Prevention of Corruption Bill: discussion

This premium content has been made freely available

Justice and Correctional Services

14 May 2003
Share this page:

Meeting Summary

A summary of this committee meeting is not yet available.

Meeting report

JUSTICE AND CONSTITUTIONAL DEVELOPMENT PORTFOLIO COMMITTEE
15 May 2003
PREVENTION OF CORRUPTION BILL: DISCUSSION

Chairperson:
Adv. J de Lange

Documents handed out
Working Draft No 4 (January 2003) - Prevention of Corruption Bill
Tabled version of Bill:
Prevention of Corruption Bill: [B19-2002]
New Clauses 3 and 4

SUMMARY

The drafters presented the New Clauses 3 and 4 which as instructed by the Chairperson removes the word "corruptly" and instead incorporates the various definitions of corruptly into these two general clauses. A second option condenses Clauses 3 and 4, the general offences of corruptly accepting and giving a gratification, into one clause.

Some additional changes were proposed to these clauses and the Committee will reconvene after the recess. Clauses 6, 6A and 6B will be redrafted using the same approach as that contained in New Clauses 3 and 4 - with a view to extending this throughout the Bill.

MINUTES
Opinion by the State Law Advisors concerning blacklisting measures
Adv. de Lange noted that the opinion by the State Law advisors concerning blacklisting measures taken against companies who contravene tender procedures had been furnished to the Committee. The opinion concluded that it would not be unconstitutional to blacklist individuals or companies who were in contravention of the tender procedures. However, in order to blacklist such individuals the Administrative Justice Act would have to apply and that meant that the principles of natural justice had to be followed.

Adv. de Lange pointed out that he did not have problems with the legality of the conclusion reached by the State Law advisors but he was concerned about the administrative process that had to be followed to blacklist an individual or a company. He did not understand why there had to be an administrative intervention after a person had been found guilty of an offence and be given a hearing on why s/he should be blacklisted. He conceded that once a person had been found guilty of contravening the tender procedures s/he must be automatically blacklisted.

Adv. de Lange asked Mr J de Lange (legislative drafter) to bring the legal experts who drafted this opinion to the next meeting on the Bill so that the Committee would have an opportunity to engage with them.

New Clause 3 and 4 of the Prevention of Corruption Bill
The Committee met the previous week for an unofficial meeting to refresh themselves on the Prevention of Corruption Bill as they had not deliberated on the Bill since the last session in 2002. At the refresher meeting, the Chair asked the drafters, Mr Gerhard Nel and Ms Anthea Gordon, to redraft the two general clauses in the Bill so that the word "corruptly" is not used overtly but instead the definitions of "corruptly" are directly build into these clauses. The two general clauses, Clauses 3 and 4, deal with the general offences of corruptly accepting gratification and corruptly giving gratification. [PMG did not minute that meeting].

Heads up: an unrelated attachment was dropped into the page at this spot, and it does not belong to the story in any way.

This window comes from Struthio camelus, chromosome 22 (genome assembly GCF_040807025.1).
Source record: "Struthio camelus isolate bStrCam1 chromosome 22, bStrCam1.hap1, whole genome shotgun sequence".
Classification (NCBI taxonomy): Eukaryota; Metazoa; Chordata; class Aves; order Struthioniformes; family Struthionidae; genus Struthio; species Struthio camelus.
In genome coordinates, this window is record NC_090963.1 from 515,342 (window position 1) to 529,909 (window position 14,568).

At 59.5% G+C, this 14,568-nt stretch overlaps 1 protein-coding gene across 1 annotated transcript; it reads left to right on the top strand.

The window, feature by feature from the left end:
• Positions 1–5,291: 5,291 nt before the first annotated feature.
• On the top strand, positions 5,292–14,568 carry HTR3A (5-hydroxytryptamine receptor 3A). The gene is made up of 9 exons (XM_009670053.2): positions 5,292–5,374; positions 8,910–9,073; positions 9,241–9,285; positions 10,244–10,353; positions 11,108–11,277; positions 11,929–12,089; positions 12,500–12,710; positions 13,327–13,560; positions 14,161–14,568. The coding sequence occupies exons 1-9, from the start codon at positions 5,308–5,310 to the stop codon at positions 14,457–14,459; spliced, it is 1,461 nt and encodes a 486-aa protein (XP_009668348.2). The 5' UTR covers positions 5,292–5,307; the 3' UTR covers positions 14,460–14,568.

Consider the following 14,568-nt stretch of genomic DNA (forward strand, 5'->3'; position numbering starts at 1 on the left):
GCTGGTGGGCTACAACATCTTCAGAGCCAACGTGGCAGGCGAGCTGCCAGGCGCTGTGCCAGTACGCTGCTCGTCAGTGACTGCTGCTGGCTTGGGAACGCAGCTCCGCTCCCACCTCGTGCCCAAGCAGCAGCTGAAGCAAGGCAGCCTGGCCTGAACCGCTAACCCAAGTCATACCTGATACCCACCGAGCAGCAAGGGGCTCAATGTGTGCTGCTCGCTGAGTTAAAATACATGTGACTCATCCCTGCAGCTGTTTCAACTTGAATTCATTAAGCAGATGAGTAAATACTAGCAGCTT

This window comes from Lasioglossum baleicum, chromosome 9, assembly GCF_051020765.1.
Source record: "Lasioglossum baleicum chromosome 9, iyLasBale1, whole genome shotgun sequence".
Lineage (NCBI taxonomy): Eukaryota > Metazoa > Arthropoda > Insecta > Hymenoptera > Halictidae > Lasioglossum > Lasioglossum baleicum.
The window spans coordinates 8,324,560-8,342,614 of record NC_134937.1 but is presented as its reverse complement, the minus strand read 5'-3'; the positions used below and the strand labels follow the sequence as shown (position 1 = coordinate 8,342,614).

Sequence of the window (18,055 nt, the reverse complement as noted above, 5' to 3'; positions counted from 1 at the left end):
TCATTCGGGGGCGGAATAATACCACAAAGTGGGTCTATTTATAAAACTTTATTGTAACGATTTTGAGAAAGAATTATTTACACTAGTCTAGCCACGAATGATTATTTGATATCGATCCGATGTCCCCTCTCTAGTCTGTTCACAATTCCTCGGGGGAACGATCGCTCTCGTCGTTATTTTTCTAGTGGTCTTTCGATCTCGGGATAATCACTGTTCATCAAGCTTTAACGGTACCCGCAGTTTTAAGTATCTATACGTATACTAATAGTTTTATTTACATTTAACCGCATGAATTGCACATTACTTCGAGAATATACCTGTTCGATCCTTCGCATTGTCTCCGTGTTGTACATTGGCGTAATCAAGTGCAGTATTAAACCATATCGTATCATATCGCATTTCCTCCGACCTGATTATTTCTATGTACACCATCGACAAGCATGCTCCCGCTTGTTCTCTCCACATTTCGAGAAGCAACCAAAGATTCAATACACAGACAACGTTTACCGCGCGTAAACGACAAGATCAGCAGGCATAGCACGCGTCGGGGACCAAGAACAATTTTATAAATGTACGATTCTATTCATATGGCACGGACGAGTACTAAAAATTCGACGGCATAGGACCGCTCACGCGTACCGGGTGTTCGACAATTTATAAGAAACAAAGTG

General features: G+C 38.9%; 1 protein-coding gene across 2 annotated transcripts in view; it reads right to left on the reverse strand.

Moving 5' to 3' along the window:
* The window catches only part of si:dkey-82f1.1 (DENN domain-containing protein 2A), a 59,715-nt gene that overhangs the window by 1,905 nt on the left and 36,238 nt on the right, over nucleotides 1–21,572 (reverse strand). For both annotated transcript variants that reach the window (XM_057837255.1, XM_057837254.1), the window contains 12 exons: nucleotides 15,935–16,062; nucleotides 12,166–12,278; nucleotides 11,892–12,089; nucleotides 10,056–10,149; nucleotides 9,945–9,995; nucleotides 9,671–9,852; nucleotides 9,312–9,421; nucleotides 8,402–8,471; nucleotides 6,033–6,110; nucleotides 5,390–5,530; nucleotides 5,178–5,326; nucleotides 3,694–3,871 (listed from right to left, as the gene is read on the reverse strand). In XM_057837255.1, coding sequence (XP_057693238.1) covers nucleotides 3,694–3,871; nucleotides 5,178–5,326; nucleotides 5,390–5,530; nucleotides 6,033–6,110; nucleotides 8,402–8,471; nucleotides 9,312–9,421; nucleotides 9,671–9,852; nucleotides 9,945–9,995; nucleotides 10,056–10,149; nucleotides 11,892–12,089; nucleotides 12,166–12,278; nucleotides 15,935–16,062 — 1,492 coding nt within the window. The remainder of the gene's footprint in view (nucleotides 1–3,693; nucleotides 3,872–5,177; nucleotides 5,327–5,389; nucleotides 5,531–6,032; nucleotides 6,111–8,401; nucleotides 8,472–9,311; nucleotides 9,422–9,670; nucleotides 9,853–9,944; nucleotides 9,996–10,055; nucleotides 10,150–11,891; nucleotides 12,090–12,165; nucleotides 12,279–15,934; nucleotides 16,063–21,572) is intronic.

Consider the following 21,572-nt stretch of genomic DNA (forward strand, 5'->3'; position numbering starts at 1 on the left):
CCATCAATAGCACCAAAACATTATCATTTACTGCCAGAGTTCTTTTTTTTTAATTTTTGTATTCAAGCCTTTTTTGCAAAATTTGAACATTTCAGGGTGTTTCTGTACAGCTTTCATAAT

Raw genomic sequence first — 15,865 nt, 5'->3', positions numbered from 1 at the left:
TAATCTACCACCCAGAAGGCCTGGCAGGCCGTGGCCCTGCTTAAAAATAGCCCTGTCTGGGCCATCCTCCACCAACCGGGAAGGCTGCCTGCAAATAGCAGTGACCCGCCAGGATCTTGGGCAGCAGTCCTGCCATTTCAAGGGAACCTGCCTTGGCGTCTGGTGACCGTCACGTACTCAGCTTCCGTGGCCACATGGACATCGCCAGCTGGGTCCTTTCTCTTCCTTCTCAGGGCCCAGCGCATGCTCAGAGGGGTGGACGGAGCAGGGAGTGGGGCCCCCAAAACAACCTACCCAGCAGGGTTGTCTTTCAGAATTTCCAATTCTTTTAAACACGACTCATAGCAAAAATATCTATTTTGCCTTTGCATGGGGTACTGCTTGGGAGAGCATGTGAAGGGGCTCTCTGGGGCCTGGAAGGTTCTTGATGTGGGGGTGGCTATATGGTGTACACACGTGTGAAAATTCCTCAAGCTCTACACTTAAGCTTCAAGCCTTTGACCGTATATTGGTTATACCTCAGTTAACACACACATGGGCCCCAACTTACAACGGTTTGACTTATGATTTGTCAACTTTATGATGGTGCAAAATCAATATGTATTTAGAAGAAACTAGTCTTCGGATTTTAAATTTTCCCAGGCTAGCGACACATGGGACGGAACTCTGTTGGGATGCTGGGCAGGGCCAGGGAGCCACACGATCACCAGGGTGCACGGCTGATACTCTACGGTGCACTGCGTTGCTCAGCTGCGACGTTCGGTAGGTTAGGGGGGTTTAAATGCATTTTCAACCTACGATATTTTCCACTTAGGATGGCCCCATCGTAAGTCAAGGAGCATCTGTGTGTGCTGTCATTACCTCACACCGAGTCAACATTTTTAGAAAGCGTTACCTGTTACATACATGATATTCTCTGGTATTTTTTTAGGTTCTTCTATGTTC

At this meeting these redrafts were presented to the Committee. This was with a view to extending this approach to the whole Bill. The specific clauses dealing with the different categories in Clause 6, 6A and 6B will be tackled next.


Mr Gerhard Nel (Legislative drafter) pointed out that Clause 3(a) dealt with the offence of inducement; Clause 3(b) was dealing any person who accept gratification as a reward and Clause 3(c) was dealing with any person contemplated in the follow-up specific clauses. However, he noted that it was very difficult to capture the omissions in the aforementioned sub-clauses and advised the Committee to caution against creating long general clauses.

Adv de Lange noted that the Committee would like to see a definition of the word "corruptly" within the context of Clauses 3 and 4 and a creation of a third option in addition to the crimes of accepting and giving a gratification, with a general prohibition in it. The problem with most of the crimes contained in the new clauses was that they had been imported from other countries and hence there was a need to create a uniform thinking in that regard.

Ms Camerer (DA) asked if the word "corruptly" in Clauses 3 and 4 was going to be defined elsewhere in the Act as she was concerned that a lack of a clear definition could lead to a further test which might be very difficult to prove.

Ms Kota (the Acting Chair) held that Ms Camerer's contention about Clauses 3 and 4, would form part of the instructions to Mr Nel to further redraft Clauses 3 and 4.

Mr Gerhard made reference to Clause 4 which contained the general offence of unlawful giving a bribe. He pointed out that the omissions in respect of that offence had been captured in sub-Clauses 4(a)(i), (ii) & (iii).

The Chair, Adv de Lange, asked if it were possible to turn some of the crimes contained in Clauses 3 and 4 into a general prohibition.

Mr Nel's reply was that there were very few clauses in which a general prohibition could form part of the crime.

Ms Kota (the Acting Chairperson) asked if Mr Nel could consider the instruction as pointed out by Adv. de Lange, and assess if it was possible to change some of the specific crimes contained in these clauses into general prohibitions.

It was agreed that the Committee would wait for the drafters' re-drafts as instructed by the Committee.

The meeting was adjourned

Audio

No related

Documents

No related documents

Present

  • We don't have attendance info for this committee meeting
Share this page: